Automatic Detection and Multi-Class Classification of COVID-19, Pneumonia, and Tuberculosis Diseases in Chest X-ray Images Using Deep Learning Techniques




Metwally, Mohamed Ali Hashem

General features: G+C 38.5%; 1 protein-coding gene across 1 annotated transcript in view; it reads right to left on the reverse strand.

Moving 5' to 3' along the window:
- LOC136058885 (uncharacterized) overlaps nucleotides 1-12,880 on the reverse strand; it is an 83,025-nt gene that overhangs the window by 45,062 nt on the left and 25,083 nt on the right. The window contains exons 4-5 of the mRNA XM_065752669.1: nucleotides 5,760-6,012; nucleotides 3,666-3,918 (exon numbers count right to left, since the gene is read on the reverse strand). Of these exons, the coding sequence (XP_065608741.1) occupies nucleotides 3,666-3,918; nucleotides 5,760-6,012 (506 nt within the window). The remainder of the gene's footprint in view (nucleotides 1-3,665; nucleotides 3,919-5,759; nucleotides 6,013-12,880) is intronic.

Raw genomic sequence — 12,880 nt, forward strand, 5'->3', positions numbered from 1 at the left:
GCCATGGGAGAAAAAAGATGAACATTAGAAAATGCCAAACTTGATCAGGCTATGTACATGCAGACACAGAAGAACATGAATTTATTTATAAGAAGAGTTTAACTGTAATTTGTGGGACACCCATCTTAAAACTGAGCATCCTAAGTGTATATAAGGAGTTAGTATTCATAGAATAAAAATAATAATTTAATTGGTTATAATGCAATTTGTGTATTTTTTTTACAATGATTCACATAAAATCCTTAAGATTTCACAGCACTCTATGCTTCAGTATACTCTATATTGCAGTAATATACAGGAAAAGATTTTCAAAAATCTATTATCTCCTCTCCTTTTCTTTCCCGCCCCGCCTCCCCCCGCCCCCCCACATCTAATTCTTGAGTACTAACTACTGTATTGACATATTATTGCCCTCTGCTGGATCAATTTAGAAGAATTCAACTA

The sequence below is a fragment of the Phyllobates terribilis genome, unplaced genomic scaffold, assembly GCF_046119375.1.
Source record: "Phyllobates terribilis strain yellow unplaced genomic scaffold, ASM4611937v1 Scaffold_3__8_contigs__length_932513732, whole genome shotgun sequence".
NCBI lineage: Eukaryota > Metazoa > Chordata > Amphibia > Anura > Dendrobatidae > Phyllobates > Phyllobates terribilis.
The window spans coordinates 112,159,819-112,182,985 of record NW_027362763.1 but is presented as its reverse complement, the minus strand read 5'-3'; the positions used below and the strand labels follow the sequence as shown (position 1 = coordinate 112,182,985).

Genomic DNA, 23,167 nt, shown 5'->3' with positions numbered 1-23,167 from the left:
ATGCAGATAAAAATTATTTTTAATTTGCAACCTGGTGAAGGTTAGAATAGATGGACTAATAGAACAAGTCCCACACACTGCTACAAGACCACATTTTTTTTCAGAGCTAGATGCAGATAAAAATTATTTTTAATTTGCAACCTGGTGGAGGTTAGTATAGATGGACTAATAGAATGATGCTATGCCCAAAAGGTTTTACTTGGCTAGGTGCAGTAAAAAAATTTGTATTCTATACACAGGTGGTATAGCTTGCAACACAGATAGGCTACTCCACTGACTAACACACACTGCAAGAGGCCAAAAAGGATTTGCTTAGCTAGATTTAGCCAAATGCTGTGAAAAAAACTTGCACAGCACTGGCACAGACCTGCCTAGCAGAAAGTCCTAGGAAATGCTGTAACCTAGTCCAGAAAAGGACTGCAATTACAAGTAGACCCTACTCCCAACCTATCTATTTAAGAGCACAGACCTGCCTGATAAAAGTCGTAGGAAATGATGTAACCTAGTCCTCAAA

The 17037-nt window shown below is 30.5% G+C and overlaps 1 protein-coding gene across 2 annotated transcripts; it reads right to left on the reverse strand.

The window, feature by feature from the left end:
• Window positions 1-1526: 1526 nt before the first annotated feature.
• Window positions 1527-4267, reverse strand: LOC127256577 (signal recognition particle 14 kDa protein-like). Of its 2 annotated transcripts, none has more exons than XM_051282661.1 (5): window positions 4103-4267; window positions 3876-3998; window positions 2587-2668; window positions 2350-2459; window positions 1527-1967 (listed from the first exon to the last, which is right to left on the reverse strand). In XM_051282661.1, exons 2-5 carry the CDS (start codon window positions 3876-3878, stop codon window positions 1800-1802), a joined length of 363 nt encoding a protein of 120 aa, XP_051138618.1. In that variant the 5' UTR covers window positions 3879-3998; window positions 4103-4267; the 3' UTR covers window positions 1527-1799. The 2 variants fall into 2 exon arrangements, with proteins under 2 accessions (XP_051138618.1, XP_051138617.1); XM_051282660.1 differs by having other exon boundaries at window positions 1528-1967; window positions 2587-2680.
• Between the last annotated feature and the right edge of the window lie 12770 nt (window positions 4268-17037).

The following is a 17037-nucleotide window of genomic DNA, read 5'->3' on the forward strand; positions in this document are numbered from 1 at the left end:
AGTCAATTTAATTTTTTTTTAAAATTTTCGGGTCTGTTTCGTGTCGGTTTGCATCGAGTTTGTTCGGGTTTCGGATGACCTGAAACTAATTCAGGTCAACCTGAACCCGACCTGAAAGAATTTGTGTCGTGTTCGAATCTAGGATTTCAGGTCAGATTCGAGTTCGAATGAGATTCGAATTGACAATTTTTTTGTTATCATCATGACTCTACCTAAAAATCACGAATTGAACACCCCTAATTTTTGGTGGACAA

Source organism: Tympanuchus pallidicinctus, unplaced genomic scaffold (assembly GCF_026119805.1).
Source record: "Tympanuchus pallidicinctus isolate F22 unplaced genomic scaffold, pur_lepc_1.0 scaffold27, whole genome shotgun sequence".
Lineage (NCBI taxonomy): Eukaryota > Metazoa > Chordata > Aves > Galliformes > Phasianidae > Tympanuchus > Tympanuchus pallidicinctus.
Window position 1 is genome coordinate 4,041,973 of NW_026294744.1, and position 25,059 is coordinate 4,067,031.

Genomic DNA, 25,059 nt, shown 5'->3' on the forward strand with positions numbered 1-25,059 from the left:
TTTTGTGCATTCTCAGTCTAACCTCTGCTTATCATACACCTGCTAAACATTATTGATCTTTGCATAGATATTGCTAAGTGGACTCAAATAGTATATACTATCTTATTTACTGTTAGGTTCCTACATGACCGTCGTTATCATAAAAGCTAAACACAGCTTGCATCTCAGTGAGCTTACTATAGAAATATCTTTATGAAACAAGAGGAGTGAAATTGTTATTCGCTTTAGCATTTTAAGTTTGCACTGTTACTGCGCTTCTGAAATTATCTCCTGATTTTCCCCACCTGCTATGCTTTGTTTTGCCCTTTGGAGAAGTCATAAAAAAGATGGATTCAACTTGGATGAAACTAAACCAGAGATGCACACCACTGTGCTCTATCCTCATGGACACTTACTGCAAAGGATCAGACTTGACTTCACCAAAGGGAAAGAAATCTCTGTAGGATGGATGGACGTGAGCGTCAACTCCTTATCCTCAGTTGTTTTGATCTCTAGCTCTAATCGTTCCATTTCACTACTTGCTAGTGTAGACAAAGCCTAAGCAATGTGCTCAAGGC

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Recent technology advancements have set the stage for deep learning-based approaches to be applied in nearly every aspect of life. The precision of deep learning techniques makes it feasible to be utilized in the medical field for the automatic detection and classification of various illnesses. The recent coronavirus (COVID-19) epidemic has put enormous strain on the global health system. COVID-19 can be diagnosed via PCR testing and medical imaging. Because COVID-19 is extremely infectious, and PCR tests has some limitations regarding the processing time and highly false positive probability, chest X-ray diagnosis is deemed safe in a variety of conditions as it has less radiation compared to CT-scans, along with being widely available and cost effective. A deep learning-based approach is suggested in this study to classify COVID-19 infection from other non-COVID-19 infections in the lungs. Multiclassification and detection of COVID-19, Normal, Pneumonia, and Tuberculosis was held using three distinct pre-trained models EfficientNetB0, Xception, and NasNetLarge which were selected based on their variance in size and accuracy on ImageNet. A dataset consists of 7135 X-ray images with four classes of Normal and different lung diseases including Covid-19 was utilized to train and evaluate the deep learning models, and two different training strategies were adopted. Not only three deep learning models were used in this study after tuning the optimum hyperparameters, but also a new classification head was generalized to boost performance and fit the classification problem along with data preprocessing techniques which were employed on the dataset such as pixel normalization and data augmentation to address the limitation of available data. Furthermore, during the model's training phase, a strategy with a class weight balancing technique was used, which significantly enhanced the performance of the deep learning models. Several performance parameters were used to assess the performance of the suggested strategies. NasNetLarge surpassed the other models especially in strategy II where class balancing technique was deployed in training phase with overall accuracy of 91.3%, recall, precision and F1 score of 0.94, 0.91, 0.91 respectively. EfficientNetB0 had also shown a competitive result with an accuracy of 88% since it has lesser execution time and considered more cost effective due its lightweight. This study is anticipated to be useful in enhancing medical practitioners' judgments and accuracy when identifying COVID-19 and other lung illnesses. This discovery will help future researchers reduce analysis duplication and pick the best network for their jobs.